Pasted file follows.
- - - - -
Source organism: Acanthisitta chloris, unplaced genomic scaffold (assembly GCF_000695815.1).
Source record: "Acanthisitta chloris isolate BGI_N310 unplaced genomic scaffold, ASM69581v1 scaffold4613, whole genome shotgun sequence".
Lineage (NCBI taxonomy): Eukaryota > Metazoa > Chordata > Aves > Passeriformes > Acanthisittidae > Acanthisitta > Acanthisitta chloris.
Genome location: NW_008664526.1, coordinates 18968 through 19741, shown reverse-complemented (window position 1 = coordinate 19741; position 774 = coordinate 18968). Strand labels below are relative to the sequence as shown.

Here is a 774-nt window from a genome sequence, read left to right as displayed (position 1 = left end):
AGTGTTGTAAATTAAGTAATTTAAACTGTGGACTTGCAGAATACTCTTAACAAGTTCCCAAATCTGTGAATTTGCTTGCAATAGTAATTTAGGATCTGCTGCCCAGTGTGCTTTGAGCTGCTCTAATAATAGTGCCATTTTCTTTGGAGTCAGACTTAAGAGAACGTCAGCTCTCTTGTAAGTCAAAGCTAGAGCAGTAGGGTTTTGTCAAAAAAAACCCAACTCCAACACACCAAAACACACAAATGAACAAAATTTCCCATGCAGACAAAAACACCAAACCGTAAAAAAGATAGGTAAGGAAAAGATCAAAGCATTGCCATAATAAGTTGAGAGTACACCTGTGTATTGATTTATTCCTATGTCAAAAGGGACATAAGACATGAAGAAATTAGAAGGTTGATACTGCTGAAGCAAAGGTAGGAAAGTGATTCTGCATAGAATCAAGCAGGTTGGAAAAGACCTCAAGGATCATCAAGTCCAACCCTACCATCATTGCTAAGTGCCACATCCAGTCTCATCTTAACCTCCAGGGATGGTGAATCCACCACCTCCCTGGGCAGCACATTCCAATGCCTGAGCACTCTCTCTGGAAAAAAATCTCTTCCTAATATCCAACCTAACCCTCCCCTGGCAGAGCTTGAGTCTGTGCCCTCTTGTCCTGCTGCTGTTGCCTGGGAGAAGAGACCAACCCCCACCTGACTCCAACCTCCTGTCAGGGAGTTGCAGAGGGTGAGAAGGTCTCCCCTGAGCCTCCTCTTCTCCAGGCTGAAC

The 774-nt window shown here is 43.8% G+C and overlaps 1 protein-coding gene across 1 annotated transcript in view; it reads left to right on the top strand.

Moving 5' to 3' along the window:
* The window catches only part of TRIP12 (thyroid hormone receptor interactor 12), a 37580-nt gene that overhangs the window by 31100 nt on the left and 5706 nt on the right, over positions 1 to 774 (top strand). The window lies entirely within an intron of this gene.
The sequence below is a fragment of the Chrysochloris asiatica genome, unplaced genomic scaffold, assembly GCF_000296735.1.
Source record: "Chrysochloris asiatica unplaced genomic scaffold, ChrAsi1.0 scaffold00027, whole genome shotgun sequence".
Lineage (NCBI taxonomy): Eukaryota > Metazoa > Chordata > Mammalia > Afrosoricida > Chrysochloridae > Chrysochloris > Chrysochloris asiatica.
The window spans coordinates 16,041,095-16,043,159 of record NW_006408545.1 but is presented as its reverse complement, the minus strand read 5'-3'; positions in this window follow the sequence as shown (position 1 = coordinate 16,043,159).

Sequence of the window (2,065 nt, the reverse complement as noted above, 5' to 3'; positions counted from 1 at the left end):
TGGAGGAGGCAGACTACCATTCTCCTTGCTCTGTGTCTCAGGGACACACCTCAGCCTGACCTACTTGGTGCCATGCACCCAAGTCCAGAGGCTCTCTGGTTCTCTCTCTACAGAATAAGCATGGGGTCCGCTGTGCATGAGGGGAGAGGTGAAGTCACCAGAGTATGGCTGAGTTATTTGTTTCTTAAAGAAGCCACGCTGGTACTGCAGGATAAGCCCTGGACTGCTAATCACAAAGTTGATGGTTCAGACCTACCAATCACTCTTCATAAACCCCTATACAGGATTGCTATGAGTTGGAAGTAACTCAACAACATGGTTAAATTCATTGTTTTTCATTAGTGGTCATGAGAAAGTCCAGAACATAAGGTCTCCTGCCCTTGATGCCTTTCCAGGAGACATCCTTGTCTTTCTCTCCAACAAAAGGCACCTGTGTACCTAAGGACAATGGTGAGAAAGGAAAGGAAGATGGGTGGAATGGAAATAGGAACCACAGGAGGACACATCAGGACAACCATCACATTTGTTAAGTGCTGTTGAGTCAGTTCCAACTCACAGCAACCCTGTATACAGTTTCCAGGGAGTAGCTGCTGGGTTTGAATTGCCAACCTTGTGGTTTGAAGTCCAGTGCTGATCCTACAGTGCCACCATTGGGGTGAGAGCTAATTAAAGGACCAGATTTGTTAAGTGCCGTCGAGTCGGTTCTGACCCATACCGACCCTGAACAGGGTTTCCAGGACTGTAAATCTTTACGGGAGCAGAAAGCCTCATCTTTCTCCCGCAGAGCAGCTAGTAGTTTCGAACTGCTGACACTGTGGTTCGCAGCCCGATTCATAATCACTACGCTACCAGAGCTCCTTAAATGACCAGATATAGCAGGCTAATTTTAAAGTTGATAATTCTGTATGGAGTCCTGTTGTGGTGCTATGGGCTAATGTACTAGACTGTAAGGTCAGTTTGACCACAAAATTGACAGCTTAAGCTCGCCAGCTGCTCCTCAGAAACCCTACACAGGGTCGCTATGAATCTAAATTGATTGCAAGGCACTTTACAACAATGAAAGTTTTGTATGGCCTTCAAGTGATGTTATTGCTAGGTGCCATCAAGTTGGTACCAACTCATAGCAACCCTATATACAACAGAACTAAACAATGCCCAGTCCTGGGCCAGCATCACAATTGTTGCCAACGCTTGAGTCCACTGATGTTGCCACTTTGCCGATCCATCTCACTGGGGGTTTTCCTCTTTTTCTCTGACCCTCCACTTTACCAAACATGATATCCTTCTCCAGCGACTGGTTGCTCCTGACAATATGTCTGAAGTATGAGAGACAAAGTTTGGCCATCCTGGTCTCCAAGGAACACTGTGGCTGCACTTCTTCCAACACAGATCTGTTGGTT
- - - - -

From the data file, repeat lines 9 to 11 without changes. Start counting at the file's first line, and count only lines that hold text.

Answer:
* The window catches only part of TRIP12 (thyroid hormone receptor interactor 12), a 37580-nt gene that overhangs the window by 31100 nt on the left and 5706 nt on the right, over positions 1 to 774 (top strand). The window lies entirely within an intron of this gene.
The sequence below is a fragment of the Chrysochloris asiatica genome, unplaced genomic scaffold, assembly GCF_000296735.1.
Source record: "Chrysochloris asiatica unplaced genomic scaffold, ChrAsi1.0 scaffold00027, whole genome shotgun sequence".